The P editor command will write the text selection on a named file.  There is no
automatic brackets fill-in here, but ESC to confirm the existing file name or
typein to begin a new file name work as usual.

Get and G will also work on public distribution lists.  Simply type the name of
the distribution list into the brackets, complete with "↑".  Getting a public
distribution list is a good way to find out the set of individuals that will receive
a message sent to that distribution list.

Invoke "Display" to read the next message.

01336 00024 UU 
Date: 7 Mar 1980 10:22 am PST (Friday)
From: LaurelSupport.PA
Subject: @LaurelUsers distribution list
To: @NewUsers

If you plan to become a Laurel user, you should ask to have your name added to
the private LaurelUsers distribution list.  This private list is used to send
messages about Laurel changes to Laurel users.  You may have your name added
to the list by sending a message to that effect to LaurelSupport.  To make this as
painless as possible, we have included a copy of that message here.

Subject: Add to @LaurelUsers
To: LaurelSupport.PA

Please add my name to the private LaurelUsers distribution list.
Thank you.


To send this message do the following.  Invoke "New form".  Select everything
(from the first character to the last) in the new form.  Sorry, the Bravo E
command won't work, you have to select everything explicitly.

Type R for Replace.  Select all lines between the dashes above (do not include
the dashes.)  Type ESC.

What fun!  Check to make sure that the first line in the message composition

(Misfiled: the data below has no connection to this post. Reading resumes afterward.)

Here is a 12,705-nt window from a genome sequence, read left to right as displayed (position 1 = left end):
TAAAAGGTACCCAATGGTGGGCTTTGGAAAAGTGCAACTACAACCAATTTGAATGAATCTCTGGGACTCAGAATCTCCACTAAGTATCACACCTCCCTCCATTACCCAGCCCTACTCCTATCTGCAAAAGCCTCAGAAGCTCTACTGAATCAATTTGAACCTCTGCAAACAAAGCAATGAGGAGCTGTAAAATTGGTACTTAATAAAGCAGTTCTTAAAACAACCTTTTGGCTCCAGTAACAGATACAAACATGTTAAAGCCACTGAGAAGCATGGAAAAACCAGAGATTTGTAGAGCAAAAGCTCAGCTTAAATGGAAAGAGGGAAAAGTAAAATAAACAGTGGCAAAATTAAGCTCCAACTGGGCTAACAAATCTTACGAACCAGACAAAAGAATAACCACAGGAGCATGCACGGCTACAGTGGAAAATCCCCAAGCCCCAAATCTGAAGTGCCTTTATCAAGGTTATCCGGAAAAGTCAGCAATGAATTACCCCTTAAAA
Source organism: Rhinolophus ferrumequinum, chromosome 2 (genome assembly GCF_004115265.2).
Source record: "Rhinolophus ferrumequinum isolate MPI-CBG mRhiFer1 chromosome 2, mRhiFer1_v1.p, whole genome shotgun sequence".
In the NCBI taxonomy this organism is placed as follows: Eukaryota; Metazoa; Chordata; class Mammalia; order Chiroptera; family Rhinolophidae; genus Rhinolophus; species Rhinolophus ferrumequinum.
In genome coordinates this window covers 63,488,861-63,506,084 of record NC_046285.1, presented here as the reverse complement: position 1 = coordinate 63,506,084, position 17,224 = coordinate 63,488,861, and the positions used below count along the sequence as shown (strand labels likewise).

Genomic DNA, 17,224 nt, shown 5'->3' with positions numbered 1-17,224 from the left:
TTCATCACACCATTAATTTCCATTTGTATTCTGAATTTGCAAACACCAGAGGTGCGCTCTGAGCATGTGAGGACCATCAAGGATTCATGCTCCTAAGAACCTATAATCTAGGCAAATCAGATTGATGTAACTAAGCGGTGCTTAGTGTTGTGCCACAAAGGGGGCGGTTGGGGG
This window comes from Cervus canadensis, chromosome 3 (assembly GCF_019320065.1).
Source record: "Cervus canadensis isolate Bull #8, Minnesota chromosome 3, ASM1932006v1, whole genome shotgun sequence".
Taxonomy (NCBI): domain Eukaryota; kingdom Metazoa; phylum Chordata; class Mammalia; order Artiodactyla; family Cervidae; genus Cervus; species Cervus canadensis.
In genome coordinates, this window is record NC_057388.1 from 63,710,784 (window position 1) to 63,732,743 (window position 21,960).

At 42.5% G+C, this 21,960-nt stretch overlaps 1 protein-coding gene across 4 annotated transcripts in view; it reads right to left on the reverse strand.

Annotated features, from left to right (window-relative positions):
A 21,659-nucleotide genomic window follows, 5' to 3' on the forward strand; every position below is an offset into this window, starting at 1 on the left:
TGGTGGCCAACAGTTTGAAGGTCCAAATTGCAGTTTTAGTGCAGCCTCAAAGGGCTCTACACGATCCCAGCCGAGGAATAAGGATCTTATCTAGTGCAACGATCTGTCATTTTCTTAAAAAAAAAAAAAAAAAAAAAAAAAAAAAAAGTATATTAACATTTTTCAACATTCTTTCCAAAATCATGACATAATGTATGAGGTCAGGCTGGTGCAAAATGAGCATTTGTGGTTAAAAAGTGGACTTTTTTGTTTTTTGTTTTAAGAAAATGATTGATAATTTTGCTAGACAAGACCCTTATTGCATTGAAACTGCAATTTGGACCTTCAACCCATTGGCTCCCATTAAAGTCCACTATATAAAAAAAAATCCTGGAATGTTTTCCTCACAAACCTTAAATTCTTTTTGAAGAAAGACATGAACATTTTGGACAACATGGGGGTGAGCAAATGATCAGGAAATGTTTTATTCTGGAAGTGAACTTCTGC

window begins with Subject:

Be sure you are properly logged in.  Only authenticated users will be added to
the list. 

Now invoke "Deliver".  Laurel will insert a From: field with your name filled in

Invoke "Display" to read the next message.

01195 00024 UU 
Date: 7 Mar 1980 10:24 am PST (Friday)
From: LaurelSupport.PA
Subject: We're done
To: @NewUsers

Much more information about Laurel can be found in the Laurel manual, available as Laurel.press from the <Laurel> directory on you favorite file server.  We recommend that you read this manual soon to find out about many items that
could not be included in this brief tutorial.

Any comments you have about the operation of Laurel or on this tutorial should
be sent to LaurelSupport.PA.

To leave Laurel, just invoke "Quit".  A confirmation (ESC) will be necessary.  Be
sure that you have not deleted some precious message as any deleted messages
will be forgotten forever.

If you wish to move some of the previous messages to your Active file, you
may do so now by selecting those messages and invoking "Move to" with Active
for the file name in the brackets.  Messages 8, 10, and 12 are particularly
relevant, as they contain information about actions that you were requested not
to perform while you read through this tutorial.  Once you have moved these
messages to Active, you may invoke "Mail file" on Active and you will have
become a real Laurel user.

Good luck!